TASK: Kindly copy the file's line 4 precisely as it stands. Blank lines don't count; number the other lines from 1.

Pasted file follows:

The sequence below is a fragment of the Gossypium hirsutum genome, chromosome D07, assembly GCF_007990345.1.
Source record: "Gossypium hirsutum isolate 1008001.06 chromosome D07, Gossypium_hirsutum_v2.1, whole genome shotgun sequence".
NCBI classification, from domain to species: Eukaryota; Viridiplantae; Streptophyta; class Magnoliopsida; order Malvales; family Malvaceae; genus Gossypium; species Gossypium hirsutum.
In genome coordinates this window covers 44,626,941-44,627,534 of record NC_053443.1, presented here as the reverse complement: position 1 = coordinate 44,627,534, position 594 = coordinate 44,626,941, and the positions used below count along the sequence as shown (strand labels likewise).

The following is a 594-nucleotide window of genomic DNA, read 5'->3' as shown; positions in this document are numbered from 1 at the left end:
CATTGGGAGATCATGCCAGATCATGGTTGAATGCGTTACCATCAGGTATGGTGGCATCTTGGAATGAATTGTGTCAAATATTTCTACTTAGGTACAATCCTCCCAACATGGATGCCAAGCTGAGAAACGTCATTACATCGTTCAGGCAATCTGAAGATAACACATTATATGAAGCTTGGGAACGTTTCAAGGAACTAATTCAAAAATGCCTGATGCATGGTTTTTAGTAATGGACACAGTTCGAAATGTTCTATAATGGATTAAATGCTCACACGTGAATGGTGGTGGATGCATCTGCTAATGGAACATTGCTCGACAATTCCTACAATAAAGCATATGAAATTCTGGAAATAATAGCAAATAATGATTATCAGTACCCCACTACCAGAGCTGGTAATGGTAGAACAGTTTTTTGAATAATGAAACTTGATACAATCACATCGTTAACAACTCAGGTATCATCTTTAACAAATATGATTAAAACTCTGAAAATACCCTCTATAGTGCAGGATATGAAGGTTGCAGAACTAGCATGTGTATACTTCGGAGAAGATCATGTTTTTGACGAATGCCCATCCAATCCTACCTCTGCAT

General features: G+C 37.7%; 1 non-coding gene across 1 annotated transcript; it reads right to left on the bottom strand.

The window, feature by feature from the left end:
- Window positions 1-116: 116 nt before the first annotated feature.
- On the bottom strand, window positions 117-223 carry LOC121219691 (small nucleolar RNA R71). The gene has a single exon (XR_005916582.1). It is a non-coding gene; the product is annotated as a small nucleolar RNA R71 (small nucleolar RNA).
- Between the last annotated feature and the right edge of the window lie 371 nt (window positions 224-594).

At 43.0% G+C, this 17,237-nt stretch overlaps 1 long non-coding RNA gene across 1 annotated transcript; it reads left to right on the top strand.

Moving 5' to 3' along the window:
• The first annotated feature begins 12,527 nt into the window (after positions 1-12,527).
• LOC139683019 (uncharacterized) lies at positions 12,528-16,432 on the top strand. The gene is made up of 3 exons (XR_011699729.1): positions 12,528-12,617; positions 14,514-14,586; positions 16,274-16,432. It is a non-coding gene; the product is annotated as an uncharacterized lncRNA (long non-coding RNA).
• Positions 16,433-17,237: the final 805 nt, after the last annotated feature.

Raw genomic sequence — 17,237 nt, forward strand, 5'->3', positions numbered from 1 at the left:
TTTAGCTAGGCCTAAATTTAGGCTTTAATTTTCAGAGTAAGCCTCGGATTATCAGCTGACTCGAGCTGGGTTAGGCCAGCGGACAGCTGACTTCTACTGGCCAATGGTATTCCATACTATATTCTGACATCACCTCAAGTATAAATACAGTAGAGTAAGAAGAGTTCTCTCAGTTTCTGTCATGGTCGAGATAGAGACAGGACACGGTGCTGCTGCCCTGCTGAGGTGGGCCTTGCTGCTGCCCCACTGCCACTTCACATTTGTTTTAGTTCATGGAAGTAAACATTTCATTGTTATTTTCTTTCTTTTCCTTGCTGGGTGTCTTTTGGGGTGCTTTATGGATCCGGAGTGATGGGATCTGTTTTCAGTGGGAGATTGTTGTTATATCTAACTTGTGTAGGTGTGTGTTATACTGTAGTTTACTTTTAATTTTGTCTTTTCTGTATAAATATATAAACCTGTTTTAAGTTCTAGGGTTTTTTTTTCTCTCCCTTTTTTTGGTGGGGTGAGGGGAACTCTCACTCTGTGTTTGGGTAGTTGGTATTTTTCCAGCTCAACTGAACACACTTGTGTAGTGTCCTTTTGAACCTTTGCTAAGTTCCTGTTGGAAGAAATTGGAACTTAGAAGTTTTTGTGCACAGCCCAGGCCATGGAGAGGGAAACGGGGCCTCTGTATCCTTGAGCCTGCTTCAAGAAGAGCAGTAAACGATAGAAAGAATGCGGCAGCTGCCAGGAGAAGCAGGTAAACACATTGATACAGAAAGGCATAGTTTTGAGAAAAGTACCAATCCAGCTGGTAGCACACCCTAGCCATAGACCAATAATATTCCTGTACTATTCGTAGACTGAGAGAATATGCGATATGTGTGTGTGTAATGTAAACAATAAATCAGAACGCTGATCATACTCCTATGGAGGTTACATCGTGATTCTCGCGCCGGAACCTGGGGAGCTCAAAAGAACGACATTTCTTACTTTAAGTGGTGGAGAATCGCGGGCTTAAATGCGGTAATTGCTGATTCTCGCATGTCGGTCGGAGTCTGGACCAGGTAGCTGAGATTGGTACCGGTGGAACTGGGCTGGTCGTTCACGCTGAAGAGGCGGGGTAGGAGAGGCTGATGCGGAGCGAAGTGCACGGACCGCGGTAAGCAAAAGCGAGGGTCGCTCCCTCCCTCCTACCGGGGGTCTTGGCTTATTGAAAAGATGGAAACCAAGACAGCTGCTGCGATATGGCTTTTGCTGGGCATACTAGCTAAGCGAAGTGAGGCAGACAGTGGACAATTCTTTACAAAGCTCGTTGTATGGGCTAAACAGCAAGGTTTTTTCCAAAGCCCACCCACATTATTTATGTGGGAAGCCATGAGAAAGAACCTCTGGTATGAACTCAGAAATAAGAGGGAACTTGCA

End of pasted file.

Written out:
In genome coordinates this window covers 44,626,941-44,627,534 of record NC_053443.1, presented here as the reverse complement: position 1 = coordinate 44,627,534, position 594 = coordinate 44,626,941, and the positions used below count along the sequence as shown (strand labels likewise).